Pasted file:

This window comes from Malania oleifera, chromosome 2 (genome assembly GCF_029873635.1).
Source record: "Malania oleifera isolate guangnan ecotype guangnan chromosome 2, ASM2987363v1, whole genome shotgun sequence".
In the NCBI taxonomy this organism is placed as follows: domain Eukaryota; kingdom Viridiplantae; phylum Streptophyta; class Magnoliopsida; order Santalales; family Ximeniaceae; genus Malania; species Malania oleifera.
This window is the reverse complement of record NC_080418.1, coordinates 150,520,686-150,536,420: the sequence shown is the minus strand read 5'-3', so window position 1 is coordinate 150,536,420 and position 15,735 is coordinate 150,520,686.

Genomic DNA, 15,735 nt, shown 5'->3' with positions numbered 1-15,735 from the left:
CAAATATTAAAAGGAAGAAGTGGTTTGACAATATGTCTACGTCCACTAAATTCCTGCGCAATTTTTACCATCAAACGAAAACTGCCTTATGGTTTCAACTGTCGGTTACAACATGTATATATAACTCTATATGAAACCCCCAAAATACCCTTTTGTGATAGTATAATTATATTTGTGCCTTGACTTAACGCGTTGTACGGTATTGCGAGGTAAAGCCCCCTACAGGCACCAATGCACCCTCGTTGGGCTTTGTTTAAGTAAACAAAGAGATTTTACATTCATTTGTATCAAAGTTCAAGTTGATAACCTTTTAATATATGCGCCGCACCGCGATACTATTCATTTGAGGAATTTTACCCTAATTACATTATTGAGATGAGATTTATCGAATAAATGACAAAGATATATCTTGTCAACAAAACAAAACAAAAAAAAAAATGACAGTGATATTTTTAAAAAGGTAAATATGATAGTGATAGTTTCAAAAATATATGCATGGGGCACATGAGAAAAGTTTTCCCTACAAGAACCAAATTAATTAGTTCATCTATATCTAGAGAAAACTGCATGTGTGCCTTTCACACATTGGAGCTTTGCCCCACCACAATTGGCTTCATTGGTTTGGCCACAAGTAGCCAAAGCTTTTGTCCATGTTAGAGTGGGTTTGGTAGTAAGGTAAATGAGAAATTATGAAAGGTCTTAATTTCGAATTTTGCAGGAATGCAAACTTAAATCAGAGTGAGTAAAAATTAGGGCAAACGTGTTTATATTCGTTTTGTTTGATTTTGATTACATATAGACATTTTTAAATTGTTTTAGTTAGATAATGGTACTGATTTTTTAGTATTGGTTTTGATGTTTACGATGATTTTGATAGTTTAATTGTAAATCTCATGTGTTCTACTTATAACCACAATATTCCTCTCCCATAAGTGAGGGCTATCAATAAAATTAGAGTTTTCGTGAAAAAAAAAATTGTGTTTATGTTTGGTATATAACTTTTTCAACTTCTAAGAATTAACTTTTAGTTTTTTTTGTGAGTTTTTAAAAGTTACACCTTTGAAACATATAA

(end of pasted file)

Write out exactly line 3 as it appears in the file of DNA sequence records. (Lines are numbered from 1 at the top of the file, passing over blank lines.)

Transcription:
In the NCBI taxonomy this organism is placed as follows: domain Eukaryota; kingdom Viridiplantae; phylum Streptophyta; class Magnoliopsida; order Santalales; family Ximeniaceae; genus Malania; species Malania oleifera.